Welcome to the final part of my trilogy on managed service provider (MSP) contracts! I had to add some excitement because the topics I’m covering in this last instalment may seem, well, a little boring. However, while they may not be the most exciting sections of your managed services agreement, they can be the most important, the most dangerous, and the most effective parts of your contract. The sections we will cover in this post will need the additional attention of your attorney due to the nature of their subject matter.
Confidentiality is critical to what we do as MSPs because of the level of access we have to client data. First and foremost, you should make sure you and your employees only have access to what is absolutely necessary to perform the agreed work. Anything additional opens your company up to unwanted liability.
So what should you include in your contract? The following are essential:
Another tricky scenario I have seen occur more than once is when your client hires away one of your techs. This is usually experienced in one of two ways: either your tech leaves you to go into business themselves and then takes the client away from you; or the client hires them directly as an employee.
Neither one of these scenarios is acceptable. Even though it never happened to me, I am always angered when I hear about it. So what can you do? Firstly, make sure your agreement includes wording specifically to protect yourself against this happening; including some sort of financial remuneration package should one of your clients try it.
This is fair for two reasons: firstly, the customer is obviously going to cease their relationship with you and therefore you will have a loss in revenue; and secondly, you most likely have a significant investment in the development of your employee, and replacing them will be costly. So it is reasonable to seek recompense on both counts. Keep in mind your employment agreement with your employees should also include similar wording.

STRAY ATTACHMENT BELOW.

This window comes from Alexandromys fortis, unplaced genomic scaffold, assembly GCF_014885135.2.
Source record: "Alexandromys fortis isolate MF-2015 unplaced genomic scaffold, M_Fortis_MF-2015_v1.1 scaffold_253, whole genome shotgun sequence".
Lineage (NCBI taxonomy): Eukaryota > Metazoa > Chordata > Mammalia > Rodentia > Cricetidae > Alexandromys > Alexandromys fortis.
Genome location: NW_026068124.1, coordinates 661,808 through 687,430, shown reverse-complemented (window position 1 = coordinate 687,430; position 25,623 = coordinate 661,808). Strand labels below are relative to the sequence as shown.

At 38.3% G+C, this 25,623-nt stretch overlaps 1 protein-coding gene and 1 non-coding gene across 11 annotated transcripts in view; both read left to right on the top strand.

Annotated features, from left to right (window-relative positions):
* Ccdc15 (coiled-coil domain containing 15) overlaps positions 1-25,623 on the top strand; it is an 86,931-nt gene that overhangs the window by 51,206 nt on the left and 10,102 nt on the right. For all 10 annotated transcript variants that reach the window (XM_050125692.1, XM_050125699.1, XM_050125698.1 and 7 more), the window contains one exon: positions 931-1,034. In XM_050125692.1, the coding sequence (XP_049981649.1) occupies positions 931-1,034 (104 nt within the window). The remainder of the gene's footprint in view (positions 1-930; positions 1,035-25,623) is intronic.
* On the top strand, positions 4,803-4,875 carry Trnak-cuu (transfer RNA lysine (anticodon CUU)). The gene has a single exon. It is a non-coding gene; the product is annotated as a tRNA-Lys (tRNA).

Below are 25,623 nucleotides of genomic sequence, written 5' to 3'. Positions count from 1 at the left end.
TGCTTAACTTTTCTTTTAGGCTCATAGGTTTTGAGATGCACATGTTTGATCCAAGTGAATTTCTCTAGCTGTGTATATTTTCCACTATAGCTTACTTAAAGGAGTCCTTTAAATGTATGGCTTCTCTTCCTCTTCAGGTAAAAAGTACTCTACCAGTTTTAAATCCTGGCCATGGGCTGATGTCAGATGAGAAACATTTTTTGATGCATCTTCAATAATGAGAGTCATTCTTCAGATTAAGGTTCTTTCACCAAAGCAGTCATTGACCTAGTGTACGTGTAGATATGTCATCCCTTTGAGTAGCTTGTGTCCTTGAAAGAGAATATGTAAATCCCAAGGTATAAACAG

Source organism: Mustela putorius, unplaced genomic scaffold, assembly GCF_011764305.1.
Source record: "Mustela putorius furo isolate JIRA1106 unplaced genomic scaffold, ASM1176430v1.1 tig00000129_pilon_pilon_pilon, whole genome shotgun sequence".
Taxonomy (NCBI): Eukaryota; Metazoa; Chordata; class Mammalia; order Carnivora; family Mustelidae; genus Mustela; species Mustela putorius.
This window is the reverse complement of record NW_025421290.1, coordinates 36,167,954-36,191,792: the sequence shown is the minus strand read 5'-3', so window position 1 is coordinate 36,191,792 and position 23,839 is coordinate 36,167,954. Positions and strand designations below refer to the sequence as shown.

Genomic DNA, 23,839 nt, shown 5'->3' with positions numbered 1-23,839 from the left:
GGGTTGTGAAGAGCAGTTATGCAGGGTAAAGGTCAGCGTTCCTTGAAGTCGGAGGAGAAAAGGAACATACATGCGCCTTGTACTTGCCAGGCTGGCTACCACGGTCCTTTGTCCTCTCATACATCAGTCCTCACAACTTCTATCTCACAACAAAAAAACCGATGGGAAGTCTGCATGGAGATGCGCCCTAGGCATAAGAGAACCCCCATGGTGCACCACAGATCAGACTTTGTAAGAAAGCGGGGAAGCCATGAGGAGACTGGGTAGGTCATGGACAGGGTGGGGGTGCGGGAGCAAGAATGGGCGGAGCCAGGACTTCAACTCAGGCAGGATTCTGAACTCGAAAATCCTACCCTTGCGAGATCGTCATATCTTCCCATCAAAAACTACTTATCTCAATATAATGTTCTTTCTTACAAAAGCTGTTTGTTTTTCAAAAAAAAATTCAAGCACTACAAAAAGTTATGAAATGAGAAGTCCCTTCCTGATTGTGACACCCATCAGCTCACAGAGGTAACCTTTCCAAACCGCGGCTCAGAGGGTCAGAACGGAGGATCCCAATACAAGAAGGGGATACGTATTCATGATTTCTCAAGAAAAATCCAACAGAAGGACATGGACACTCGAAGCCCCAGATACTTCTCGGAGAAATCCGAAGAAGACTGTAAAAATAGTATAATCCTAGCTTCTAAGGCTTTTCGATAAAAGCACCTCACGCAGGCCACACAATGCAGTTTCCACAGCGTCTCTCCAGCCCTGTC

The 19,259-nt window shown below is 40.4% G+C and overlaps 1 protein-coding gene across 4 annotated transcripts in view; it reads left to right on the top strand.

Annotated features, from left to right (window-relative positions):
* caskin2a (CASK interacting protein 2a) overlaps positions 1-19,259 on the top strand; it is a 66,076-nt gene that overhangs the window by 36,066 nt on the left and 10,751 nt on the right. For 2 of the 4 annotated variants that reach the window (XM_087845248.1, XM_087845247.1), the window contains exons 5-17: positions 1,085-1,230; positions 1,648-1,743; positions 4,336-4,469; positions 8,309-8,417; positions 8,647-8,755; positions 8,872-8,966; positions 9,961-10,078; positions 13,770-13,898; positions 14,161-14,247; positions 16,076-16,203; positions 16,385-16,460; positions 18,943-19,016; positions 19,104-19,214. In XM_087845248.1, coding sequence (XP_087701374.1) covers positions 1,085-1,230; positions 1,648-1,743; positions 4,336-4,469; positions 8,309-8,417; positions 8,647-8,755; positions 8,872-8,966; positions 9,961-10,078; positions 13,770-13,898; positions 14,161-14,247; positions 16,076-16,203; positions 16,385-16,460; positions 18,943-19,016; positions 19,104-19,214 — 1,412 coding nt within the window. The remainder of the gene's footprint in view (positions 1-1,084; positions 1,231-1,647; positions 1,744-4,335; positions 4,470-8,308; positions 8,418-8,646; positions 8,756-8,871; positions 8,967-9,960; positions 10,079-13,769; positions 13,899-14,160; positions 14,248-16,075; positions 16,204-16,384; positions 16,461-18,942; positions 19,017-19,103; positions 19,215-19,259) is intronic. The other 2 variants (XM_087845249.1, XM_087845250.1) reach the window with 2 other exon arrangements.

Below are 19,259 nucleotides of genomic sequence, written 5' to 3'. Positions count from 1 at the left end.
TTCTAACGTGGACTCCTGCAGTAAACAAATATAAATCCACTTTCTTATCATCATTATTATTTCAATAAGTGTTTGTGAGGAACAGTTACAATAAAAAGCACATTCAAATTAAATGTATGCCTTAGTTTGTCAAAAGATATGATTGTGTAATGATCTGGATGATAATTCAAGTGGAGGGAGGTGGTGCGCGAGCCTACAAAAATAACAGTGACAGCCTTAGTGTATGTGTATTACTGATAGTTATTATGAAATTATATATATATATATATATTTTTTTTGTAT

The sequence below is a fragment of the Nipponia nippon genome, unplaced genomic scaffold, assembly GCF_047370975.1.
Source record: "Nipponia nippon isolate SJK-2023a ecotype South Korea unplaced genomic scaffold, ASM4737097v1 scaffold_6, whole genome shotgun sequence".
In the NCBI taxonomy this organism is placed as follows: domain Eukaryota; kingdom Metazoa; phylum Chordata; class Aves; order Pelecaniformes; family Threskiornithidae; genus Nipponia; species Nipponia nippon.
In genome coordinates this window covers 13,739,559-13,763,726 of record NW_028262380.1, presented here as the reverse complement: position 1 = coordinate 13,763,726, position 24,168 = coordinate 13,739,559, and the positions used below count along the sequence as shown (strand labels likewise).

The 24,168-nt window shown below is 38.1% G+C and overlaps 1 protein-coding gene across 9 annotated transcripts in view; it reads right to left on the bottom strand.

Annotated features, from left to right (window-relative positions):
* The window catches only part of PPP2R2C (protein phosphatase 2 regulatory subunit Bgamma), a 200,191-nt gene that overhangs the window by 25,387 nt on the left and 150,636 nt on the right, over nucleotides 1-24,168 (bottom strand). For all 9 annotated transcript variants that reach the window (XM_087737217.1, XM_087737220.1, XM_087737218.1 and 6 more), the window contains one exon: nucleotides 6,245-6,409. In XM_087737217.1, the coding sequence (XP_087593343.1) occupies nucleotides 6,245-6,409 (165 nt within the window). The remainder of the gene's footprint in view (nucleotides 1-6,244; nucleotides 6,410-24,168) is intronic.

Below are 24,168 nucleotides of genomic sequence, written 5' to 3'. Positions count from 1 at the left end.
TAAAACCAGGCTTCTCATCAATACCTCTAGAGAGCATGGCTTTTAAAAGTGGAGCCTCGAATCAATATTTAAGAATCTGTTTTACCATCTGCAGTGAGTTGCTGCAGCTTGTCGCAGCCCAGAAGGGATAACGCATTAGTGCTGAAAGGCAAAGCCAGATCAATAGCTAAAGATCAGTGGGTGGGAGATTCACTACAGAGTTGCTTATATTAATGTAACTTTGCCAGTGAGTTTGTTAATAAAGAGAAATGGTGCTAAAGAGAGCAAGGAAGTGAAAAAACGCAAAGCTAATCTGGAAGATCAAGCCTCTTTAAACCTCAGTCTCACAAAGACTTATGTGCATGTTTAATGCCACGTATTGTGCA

I have mentioned more than once in this series that setting expectations is an important role of the contract. Why? Because most people think that a contract is only ever used when someone breaks it and it must be enforced. Personally, I believe that a contract’s primary purpose is to properly set expectations so they are never broken or challenged in the first place.
The beginning of setting those expectations is the baseline. Knowing where you and your client are starting from is vital to understanding where the relationship is supposed to go. This includes an appendix, listing all of the customer’s current hardware and software, which defines what you are covering and what you are not covering based on age, access to software support, or warranty.
It is important that this listing is accurate, since any device or software not included will be ambiguous and therefore have no expectations set and can become a point of contention between you and the customer. You might also include estimates for project work to bring out-of-compliance devices or software into compliance so they will be covered.
While we are talking about expectations it seems fitting to also talk about liability. Your liability clause should not be written by anyone except your attorney. Your lawyer is the one who will most likely defend your contract and therefore, he or she should be the one who defines what warranties, disclaimers, remedies, etc. are included. Furthermore, this section has profound ramifications on the enforcement of said contract both in terms of what you may be liable for and to what degree. This can be the difference between you losing a thousand dollars and losing your house. That is the limit of my advice on this one. Hopefully I gave you enough cause for concern to make sure you engage an attorney.
Last but not least, there is almost always a “General Provisions” section that defines all of the stuff that should be common sense, but gets spelled out so there is no confusion. Again, there is very important but seemingly boring information in this section that can have enormous consequences if the contract requires enforcement. Please consult an attorney and do not just copy and paste from some other generic contract.
I hope you found this series useful. I also hope it gave you a new perception of why we should have agreements with all of our customers. Setting expectations is the first step in an honest and open relationship where both parties benefit. Your contracts should improve your client relationships by accurately defining the work to be done, how it is to be done, and what happens when something goes wrong.
And one last time, please consult a lawyer. Most of the ones I have known are actual human beings who care about you and your business. They would rather charge you a little money over time to prevent a problem instead of charging you a lot at once to get you out of trouble later. Hmmm, that sounds familiar…
Eric Anthony is Director of Customer Experience at SolarWinds MSP. Before joining SolarWinds, Eric ran his own managed service provider business for over six years.
You can follow Eric on Twitter® at @EricAnthonyMSP
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